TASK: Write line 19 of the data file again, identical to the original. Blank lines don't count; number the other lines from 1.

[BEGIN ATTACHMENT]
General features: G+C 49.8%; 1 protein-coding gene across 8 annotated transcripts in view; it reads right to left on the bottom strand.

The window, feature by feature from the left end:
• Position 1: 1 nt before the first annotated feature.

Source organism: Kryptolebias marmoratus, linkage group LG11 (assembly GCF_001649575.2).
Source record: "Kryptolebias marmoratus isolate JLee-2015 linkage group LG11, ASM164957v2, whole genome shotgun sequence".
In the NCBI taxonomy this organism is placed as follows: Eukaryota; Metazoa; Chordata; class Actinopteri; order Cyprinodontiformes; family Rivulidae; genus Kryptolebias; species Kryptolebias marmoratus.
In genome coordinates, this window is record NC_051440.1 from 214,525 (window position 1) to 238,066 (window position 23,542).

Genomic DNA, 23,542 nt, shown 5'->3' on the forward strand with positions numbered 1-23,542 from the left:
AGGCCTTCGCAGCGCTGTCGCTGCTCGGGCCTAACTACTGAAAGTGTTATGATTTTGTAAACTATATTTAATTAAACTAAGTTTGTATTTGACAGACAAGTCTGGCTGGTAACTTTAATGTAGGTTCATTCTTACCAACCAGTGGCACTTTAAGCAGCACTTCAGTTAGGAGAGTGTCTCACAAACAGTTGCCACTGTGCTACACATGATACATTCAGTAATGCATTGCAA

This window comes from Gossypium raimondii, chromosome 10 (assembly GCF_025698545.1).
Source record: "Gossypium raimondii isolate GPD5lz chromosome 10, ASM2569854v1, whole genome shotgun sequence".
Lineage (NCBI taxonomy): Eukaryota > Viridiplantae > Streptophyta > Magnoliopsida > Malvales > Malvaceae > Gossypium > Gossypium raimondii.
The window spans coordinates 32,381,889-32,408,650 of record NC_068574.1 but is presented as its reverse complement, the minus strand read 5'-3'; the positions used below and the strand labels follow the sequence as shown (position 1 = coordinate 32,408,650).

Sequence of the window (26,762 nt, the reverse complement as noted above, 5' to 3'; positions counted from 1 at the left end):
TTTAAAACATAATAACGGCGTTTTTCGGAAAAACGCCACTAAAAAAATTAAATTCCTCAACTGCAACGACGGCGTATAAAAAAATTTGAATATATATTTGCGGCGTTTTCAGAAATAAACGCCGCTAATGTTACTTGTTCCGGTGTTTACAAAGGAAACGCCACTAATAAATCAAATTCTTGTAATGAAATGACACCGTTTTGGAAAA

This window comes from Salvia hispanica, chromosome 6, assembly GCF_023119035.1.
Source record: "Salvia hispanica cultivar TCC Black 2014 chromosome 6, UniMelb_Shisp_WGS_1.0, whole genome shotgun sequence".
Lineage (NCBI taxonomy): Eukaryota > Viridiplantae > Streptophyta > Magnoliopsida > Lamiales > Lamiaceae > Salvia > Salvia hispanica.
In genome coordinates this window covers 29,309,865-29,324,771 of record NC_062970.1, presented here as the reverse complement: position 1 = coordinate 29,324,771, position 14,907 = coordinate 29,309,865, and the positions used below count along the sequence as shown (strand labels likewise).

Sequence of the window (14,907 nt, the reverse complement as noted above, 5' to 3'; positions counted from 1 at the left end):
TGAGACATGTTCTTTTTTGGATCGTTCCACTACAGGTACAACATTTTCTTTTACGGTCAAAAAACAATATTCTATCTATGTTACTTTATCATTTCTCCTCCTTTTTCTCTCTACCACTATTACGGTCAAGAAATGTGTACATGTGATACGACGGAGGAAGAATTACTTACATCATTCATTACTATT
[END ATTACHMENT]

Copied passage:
In genome coordinates this window covers 29,309,865-29,324,771 of record NC_062970.1, presented here as the reverse complement: position 1 = coordinate 29,324,771, position 14,907 = coordinate 29,309,865, and the positions used below count along the sequence as shown (strand labels likewise).